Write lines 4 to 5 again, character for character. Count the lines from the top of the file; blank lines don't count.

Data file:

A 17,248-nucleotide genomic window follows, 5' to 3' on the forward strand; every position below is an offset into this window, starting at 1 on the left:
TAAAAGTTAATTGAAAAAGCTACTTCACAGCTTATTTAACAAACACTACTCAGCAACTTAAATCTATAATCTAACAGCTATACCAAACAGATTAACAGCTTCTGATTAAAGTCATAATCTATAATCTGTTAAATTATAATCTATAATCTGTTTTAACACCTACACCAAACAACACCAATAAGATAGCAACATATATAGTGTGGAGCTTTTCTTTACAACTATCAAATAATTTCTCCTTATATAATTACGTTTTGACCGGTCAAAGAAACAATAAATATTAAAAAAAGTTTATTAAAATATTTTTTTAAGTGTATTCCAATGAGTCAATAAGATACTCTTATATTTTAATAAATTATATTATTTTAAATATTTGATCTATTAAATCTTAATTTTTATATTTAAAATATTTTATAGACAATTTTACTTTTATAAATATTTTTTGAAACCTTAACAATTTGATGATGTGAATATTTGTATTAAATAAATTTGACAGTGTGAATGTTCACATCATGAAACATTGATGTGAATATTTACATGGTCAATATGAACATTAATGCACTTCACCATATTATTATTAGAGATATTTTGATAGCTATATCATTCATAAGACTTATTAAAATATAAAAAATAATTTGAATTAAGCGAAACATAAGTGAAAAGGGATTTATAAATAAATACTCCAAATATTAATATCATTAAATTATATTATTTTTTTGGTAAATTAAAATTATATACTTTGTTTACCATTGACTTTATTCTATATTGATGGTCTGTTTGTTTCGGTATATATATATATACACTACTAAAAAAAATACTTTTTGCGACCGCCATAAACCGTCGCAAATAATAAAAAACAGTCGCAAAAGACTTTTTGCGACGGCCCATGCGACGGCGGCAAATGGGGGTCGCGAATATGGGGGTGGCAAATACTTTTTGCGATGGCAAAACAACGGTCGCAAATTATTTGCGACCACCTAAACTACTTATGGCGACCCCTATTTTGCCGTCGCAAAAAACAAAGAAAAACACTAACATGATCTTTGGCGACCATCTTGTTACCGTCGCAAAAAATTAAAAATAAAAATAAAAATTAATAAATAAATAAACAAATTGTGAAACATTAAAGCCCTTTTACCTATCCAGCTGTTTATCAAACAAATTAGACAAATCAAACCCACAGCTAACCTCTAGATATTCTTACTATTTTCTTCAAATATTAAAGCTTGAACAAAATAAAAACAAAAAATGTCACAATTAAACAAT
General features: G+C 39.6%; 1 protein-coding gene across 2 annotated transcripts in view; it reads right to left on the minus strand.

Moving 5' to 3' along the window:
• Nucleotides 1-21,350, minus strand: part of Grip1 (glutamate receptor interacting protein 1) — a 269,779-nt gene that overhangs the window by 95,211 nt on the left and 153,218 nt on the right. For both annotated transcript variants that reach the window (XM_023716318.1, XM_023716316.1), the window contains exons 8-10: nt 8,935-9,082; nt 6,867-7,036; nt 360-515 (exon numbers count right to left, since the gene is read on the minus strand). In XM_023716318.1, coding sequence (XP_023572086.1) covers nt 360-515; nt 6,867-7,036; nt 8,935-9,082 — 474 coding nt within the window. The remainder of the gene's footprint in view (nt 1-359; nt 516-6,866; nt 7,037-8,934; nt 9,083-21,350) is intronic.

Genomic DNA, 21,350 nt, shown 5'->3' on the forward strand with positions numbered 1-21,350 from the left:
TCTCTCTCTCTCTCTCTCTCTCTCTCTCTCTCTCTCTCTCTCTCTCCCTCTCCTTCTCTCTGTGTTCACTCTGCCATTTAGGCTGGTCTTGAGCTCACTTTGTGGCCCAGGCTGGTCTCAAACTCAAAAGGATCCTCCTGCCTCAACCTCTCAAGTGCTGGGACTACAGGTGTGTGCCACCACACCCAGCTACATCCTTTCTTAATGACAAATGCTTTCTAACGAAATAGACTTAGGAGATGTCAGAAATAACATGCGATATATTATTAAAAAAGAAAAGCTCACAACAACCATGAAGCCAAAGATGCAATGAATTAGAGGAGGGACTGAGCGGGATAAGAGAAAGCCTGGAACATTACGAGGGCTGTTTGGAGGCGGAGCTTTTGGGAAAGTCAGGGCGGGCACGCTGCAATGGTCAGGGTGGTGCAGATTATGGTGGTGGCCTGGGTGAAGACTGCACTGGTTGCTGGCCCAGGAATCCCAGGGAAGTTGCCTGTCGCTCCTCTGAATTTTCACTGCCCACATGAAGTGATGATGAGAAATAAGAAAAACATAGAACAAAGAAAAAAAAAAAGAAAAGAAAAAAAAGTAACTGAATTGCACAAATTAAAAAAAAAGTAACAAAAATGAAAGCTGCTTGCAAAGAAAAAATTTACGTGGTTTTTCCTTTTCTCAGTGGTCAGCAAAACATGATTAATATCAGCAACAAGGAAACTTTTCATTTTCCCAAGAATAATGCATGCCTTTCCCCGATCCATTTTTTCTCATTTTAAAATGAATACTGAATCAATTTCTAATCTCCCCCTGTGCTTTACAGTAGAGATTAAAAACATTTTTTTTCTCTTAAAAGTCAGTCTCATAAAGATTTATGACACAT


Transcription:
Moving 5' to 3' along the window:
• Nucleotides 1-21,350, minus strand: part of Grip1 (glutamate receptor interacting protein 1) — a 269,779-nt gene that overhangs the window by 95,211 nt on the left and 153,218 nt on the right. For both annotated transcript variants that reach the window (XM_023716318.1, XM_023716316.1), the window contains exons 8-10: nt 8,935-9,082; nt 6,867-7,036; nt 360-515 (exon numbers count right to left, since the gene is read on the minus strand). In XM_023716318.1, coding sequence (XP_023572086.1) covers nt 360-515; nt 6,867-7,036; nt 8,935-9,082 — 474 coding nt within the window. The remainder of the gene's footprint in view (nt 1-359; nt 516-6,866; nt 7,037-8,934; nt 9,083-21,350) is intronic.